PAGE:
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Editorial | fourth district endorsement

Still a work in progress, Kennedy shows natural gifts

Joseph Kennedy III talked with supporters Sept. 6 in Taunton.

Gretchen ErtlAssociated Press

Joseph Kennedy III talked with supporters Sept. 6 in Taunton.

One overarching question confronts voters in the Fourth Congressional District: How big a chance are they willing to take on a rather untested member of the latest generation of Kennedys? While Joseph Kennedy III carries the most formidable surname in Massachusetts Democratic politics, it’s hard to imagine any other 32-year-old Middlesex County assistant district attorney being treated as a prohibitive favorite for the seat being vacated by liberal icon Barney Frank. Moreover, Kennedy has a strong Republican opponent in 37-year-old Sean Bielat, a Marine reservist and former tech executive who made an energetic showing two years ago against Frank — and whose experience, education, and enthusiasm for public service are in some ways similar to Kennedy’s.

But voters who believe that Frank’s values, issue positions, and tireless advocacy served his district and the country well should take a chance on Kennedy. He has natural political gifts that make up for his inexperience, and voters can feel confident he will grow into an effective advocate for the district.

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The 4th District covers an arc from Brookline to Hopkinton and then extends southward toward Fall River. While it includes some of Boston’s wealthiest suburbs and some tech-heavy towns along Interstate 495, it also takes in areas at the very outer edge of Boston’s economic orbit whose economic prospects seem less certain. If Kennedy’s decision to move into the district to run for Congress speaks to a certain level of family entitlement, he makes it clear he wants to win the race on shoe leather. For months, he has been assiduously knocking on doors in the 4th and hearing out the concerns of its voters. He speaks intelligently about concerns from economic development in the struggling city of Taunton to transportation in wealthy, suburban Wellesley.

Kennedy’s stances are more firmly developed on national issues, where he takes a standard array of Democratic positions. He supports the Affordable Care Act and federal investments in clean-energy initiatives. More flexibility would be an asset: Kennedy opposes any change to the retirement age as a way of keeping Social Security solvent, even though minor adjustments to benefits should be part of any serious effort at deficit reduction. But Kennedy, whose commitment to building a more just society is practically in his DNA, will have the political leeway to make the compromises necessary to maintain a safety net now without short-changing future generations.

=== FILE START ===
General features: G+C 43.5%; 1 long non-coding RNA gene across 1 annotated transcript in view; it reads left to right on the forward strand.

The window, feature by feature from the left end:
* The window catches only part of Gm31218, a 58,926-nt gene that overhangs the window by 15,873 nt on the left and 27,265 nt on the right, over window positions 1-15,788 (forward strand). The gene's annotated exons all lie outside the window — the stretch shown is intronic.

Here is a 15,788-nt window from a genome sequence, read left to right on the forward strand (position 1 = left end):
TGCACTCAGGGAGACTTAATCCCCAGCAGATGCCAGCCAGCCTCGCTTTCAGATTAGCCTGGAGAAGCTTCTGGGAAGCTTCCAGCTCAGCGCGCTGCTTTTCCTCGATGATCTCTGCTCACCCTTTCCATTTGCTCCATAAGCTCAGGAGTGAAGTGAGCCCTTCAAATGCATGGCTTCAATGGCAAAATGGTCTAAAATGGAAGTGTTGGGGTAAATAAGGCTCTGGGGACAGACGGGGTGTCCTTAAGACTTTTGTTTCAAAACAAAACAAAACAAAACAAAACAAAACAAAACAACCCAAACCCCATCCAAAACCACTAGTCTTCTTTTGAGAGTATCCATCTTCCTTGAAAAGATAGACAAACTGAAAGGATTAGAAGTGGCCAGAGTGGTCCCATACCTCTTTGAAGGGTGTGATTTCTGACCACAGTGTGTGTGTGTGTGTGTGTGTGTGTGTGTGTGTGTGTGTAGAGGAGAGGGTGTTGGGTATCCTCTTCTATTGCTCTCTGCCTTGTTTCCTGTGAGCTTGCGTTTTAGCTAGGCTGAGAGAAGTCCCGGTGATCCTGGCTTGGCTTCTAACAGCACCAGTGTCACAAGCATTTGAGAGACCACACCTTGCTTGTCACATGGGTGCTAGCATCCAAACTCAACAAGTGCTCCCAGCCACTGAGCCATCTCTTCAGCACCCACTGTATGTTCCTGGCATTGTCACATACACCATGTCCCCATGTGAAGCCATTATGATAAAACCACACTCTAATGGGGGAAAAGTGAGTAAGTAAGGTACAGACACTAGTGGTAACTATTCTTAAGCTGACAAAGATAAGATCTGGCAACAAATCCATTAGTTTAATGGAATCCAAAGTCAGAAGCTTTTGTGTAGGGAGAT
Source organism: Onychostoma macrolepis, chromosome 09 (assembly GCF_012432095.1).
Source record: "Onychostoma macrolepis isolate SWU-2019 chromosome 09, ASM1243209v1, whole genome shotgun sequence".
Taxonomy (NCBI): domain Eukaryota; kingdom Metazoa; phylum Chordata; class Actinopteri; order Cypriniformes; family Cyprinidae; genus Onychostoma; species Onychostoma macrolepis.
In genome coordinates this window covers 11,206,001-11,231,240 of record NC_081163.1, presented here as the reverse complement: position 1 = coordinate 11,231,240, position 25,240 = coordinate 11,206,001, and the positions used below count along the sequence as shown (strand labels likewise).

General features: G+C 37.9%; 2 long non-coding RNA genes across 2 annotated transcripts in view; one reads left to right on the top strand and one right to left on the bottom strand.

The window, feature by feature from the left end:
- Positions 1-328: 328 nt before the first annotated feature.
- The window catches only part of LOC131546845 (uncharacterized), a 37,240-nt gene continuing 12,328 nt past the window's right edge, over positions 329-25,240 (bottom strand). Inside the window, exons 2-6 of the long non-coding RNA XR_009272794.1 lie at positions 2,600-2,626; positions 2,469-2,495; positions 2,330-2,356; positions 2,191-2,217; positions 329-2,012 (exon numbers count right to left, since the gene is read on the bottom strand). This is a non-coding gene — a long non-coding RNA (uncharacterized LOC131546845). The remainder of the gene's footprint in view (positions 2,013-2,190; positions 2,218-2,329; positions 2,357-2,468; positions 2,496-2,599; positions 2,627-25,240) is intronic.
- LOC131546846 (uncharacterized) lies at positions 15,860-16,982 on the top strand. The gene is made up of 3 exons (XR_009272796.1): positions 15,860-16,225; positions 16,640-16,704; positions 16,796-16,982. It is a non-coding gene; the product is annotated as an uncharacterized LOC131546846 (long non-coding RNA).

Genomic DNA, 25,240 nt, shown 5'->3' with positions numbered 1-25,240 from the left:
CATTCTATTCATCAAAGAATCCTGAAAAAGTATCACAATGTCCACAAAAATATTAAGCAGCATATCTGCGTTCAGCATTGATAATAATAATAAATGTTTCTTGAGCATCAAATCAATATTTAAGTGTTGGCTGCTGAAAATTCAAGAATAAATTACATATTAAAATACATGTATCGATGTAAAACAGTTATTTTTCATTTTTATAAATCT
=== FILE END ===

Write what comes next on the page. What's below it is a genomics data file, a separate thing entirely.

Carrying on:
Kennedy’s skills are impressive. He shows a sunnier, more easygoing manner than his father, former US Representative Joseph Kennedy II, and has a steadier presence than other recent candidates from his family. He speaks movingly of his time in as a Peace Corps volunteer in the Dominican Republic. When he talks about non-ideological issues, such as how residents of wary towns might be persuaded to permit the construction of new housing, it’s easy to imagine him playing the role of a conciliator on some intractable issues.

Voters can feel confident he will grow into an effective advocate for the district.

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Not everyone, clearly, will be inclined to give Kennedy the benefit of the doubt. And for more conservative voters who want a clean break with the state’s political past, Sean Bielat represents a solid choice. To Bielat’s credit, he’s declined — at least in this campaign — to sign Grover Norquist’s no new taxes pledge. He’s put forth some unusual ideas about overhauling the nation’s retirement system, such as by raising the cap on how much of a taxpayer’s income is subject to the Social Security payroll tax but, in exchange, allowing individuals to keep a small percentage of their taxes.

Still, it’s not entirely clear how moderate or conservative Bielat would be if elected. He’s been reluctant to elaborate much on his stances on social issues such as abortion or same-sex marriage. He argues that these matters aren’t likely to come before Congress. But that’s not quite true; Congress might soon be asked to repeal the so-called Defense of Marriage Act, a move Bielat would oppose. Unlike Sixth District GOP candidate Richard Tisei, a moderate with years of experience on Beacon Hill, Bielat simply doesn’t have enough of a public record for voters to know what kind of congressman he’d be.

There needs to be a place in government in Massachusetts for someone with Bielat’s credentials. Yet in this race between two relative newcomers, it’s Kennedy whose skills and views are most needed in today’s Congress.

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